Modest 401(k) and IRA Changes Coming in 2014

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By Emily Brandon

The amount workers can contribute to 401(k)s and individual retirement accounts will stay the same in 2014. Inflation, as measured by the consumer price index, didn't increase enough to justify raising the contribution caps.

"Some pension limitations such as those governing 401(k) plans and IRAs will remain unchanged because the increase in the consumer price index didn't meet the statutory thresholds for their adjustment," according to a statement from the Internal Revenue Service.

But some of the income thresholds that allow savers to qualify for tax deductions and credits will increase next year. Here's a look at how 401(k) and IRA rules will change in 2014:

Limits for 401(k) contributions unchanged. Taxpayers may contribute up to $17,500 to their 401(k), 403(b), most 457 plans and the federal government's Thrift Savings Plan in 2014, which is the same amount as in 2013. The catch-up contribution limit for employees age 50 and older is also unchanged at $5,500. In 2012, 11 percent of 401(k) participants contributed the maximum possible amount, according to a Vanguard study of 2,000 401(k) plans with 3 million participants. Some 401(k) plans also have lower plan-specific caps on contributions.

IRA contribution limits unaffected. The limit on IRA contributions will continue to be $5,500 in 2014. Individuals age 50 and older can contribute an additional $1,000, the same catch-up contribution as in 2013. Just under half (47 percent) of IRA savers contributed the maximum amount in 2011, according to an Employee Benefit Research Institute analysis of 20.5 million accounts.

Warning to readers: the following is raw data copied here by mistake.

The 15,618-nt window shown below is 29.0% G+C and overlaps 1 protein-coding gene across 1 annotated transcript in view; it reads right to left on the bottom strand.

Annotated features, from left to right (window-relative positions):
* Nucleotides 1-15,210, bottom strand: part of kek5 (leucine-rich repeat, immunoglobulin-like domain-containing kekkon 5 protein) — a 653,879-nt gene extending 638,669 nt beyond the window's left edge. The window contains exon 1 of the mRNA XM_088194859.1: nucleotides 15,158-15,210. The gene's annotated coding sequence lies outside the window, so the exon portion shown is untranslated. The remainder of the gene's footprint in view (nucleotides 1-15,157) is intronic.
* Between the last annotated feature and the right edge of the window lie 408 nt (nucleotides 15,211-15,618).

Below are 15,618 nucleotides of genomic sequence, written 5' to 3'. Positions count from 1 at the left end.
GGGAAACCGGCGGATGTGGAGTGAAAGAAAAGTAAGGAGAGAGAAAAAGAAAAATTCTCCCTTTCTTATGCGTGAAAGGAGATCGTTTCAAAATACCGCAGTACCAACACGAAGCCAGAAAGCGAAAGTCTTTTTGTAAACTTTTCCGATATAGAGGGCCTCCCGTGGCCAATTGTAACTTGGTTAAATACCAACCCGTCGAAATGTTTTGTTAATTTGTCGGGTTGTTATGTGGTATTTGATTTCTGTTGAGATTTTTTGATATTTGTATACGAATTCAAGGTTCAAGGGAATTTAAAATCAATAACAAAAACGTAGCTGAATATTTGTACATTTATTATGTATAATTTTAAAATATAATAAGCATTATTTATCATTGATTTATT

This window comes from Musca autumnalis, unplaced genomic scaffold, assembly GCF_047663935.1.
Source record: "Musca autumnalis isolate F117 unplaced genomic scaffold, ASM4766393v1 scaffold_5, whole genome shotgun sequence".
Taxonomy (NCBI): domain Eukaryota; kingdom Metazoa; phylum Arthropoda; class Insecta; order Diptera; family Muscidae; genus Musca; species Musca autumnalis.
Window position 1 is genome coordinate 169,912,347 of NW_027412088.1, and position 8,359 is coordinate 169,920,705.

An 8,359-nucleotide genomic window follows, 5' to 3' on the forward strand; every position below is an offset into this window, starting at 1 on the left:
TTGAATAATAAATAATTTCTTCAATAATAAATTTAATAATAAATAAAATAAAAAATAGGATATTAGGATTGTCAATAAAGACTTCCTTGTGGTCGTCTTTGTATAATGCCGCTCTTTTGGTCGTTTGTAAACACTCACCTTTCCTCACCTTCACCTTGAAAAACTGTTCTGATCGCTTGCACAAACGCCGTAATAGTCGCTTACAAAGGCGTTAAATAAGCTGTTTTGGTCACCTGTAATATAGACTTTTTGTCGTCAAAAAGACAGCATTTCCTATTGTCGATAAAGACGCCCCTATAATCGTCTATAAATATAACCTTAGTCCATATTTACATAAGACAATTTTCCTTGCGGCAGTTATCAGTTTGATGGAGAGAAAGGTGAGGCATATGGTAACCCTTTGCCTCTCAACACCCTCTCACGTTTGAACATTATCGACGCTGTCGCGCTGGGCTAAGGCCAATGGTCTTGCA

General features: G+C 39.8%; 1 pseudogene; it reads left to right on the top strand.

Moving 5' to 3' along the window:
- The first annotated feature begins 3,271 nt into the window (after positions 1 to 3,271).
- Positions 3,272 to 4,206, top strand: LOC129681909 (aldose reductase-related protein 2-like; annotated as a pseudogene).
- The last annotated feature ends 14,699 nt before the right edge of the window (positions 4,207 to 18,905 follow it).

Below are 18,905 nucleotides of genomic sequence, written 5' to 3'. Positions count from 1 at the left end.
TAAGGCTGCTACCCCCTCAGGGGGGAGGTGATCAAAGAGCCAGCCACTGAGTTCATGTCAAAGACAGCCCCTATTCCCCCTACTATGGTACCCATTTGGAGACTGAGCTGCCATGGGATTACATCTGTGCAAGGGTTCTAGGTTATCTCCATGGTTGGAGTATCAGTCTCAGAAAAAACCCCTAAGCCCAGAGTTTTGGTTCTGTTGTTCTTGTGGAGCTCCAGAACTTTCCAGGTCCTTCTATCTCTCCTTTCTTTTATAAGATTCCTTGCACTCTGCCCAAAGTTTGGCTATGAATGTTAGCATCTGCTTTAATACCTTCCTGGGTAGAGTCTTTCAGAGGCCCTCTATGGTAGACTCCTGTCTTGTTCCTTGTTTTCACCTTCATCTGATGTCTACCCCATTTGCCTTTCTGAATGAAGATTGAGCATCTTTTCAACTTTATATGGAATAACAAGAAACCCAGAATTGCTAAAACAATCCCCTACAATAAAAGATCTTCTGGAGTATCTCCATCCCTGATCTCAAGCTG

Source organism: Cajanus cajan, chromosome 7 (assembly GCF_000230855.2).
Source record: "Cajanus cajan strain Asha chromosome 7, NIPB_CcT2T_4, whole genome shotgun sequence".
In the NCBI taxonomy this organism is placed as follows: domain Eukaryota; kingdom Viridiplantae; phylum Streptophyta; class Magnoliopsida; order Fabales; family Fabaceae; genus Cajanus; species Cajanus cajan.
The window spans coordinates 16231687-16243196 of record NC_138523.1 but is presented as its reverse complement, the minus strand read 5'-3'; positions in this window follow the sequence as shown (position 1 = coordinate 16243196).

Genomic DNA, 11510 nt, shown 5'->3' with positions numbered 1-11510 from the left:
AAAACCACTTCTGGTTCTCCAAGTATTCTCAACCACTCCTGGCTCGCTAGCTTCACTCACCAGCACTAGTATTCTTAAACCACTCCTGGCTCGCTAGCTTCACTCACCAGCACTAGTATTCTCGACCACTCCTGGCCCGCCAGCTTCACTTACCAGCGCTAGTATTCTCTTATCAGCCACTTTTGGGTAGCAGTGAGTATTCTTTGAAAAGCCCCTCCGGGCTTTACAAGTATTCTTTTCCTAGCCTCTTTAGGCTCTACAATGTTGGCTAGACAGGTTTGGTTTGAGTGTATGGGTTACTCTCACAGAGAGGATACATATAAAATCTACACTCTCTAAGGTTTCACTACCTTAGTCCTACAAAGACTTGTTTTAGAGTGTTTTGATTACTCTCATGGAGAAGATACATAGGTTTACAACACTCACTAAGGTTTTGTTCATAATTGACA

Larger IRA income limits. The tax deduction for traditional IRA contributions is phased out for savers with a workplace retirement plan who have modified adjusted gross incomes between $60,000 and $70,000, up from $59,000 and $69,000 in 2013. The income phase-out range for married couples with retirement accounts at work will also climb by $1,000 to between $96,000 and $116,000. %VIRTUAL-article-sponsoredlinks%For investors who don't have a workplace retirement plan but are married to someone who does, the tax deduction is phased out if the couple's income is between $181,000 and $191,000, which is $3,000 more than in 2013.

Higher Roth IRA income cutoffs. Workers can earn $2,000 more ($3,000 for couples) in 2014 and still be eligible to contribute to a Roth IRA. The AGI phase-out range for Roth IRAs is $114,000 to $129,000 for singles and heads of household and $181,000 to $191,000 for married couples. However, investors who earn more than these income limits may still be able to convert traditional IRA assets to a Roth. "Even if you are phased out by income from making a Roth contribution, you can contribute to a traditional IRA that is nondeductible and then convert that to a Roth," says Lara Lamb, a certified financial planner and founder of Lamb Financial Planning in Encino, Calif. "However, you need to be aware that the conversion might be taxed."